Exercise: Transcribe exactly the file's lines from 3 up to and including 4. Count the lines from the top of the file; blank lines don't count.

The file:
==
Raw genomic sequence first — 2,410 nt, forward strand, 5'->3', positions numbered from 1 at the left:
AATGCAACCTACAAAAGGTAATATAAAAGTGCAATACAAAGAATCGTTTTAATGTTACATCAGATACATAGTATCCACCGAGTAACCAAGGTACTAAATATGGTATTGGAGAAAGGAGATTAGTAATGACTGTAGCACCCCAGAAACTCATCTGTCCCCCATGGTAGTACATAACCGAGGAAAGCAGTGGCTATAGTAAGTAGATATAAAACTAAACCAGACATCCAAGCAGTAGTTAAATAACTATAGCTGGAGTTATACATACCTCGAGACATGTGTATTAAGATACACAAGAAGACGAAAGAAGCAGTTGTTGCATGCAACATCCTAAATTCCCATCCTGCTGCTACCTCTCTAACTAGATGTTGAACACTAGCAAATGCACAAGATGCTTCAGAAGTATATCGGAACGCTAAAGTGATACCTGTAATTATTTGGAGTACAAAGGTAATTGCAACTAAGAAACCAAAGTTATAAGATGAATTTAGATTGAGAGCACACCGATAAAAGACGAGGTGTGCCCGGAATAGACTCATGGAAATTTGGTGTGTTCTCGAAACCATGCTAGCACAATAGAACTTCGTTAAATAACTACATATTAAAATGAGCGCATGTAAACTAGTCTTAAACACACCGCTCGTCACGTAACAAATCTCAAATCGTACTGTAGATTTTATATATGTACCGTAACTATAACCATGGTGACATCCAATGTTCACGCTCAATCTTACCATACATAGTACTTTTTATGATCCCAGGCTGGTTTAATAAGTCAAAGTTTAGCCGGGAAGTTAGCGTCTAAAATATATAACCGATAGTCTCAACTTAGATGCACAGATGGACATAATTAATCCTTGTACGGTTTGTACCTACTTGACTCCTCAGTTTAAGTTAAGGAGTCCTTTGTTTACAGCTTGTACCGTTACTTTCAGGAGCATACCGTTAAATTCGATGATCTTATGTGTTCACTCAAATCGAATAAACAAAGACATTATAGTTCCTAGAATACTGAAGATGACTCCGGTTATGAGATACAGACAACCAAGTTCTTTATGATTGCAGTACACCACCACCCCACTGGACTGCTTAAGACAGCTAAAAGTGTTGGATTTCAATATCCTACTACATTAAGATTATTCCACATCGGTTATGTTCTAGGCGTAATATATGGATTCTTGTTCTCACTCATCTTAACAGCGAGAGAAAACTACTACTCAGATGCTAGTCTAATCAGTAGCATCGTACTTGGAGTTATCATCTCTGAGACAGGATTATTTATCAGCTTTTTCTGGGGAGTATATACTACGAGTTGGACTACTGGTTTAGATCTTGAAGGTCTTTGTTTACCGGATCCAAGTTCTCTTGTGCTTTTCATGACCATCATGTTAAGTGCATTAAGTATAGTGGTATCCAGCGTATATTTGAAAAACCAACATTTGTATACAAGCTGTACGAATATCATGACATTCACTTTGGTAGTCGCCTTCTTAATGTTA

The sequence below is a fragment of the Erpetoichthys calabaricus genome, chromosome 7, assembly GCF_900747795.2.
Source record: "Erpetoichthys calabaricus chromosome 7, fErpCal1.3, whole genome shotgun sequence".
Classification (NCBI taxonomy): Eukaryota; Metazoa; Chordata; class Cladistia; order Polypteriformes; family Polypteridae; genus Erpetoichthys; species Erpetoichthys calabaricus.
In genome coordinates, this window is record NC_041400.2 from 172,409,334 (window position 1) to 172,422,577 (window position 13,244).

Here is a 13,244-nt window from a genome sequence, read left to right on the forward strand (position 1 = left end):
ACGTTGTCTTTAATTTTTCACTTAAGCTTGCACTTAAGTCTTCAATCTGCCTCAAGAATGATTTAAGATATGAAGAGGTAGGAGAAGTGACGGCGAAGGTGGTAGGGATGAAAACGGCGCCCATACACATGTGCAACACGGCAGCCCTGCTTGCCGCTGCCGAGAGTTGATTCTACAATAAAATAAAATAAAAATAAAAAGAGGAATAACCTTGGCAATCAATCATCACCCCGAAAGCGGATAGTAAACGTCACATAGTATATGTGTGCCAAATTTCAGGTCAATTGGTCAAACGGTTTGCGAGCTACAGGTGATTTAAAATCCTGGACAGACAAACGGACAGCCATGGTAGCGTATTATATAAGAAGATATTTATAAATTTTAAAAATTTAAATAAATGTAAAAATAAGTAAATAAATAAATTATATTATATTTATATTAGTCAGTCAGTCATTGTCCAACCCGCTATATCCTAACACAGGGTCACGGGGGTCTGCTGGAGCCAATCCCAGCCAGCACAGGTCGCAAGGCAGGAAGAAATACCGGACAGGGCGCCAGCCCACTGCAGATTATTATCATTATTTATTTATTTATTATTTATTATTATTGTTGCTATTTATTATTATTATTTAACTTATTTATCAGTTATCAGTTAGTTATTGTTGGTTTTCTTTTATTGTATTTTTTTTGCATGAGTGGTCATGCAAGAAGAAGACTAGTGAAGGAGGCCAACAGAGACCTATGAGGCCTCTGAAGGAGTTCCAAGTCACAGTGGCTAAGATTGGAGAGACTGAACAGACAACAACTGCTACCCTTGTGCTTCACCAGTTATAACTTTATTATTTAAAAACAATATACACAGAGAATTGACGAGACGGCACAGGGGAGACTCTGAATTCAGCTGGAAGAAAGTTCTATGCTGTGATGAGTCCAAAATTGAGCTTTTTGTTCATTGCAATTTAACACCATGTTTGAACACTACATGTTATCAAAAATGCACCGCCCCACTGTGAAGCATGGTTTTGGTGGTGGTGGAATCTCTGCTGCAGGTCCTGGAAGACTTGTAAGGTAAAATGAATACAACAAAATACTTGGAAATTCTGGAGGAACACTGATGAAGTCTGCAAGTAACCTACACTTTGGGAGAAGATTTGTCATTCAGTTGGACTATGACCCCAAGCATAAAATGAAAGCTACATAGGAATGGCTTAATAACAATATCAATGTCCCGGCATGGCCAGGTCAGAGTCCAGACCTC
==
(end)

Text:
The sequence below is a fragment of the Erpetoichthys calabaricus genome, chromosome 7, assembly GCF_900747795.2.
Source record: "Erpetoichthys calabaricus chromosome 7, fErpCal1.3, whole genome shotgun sequence".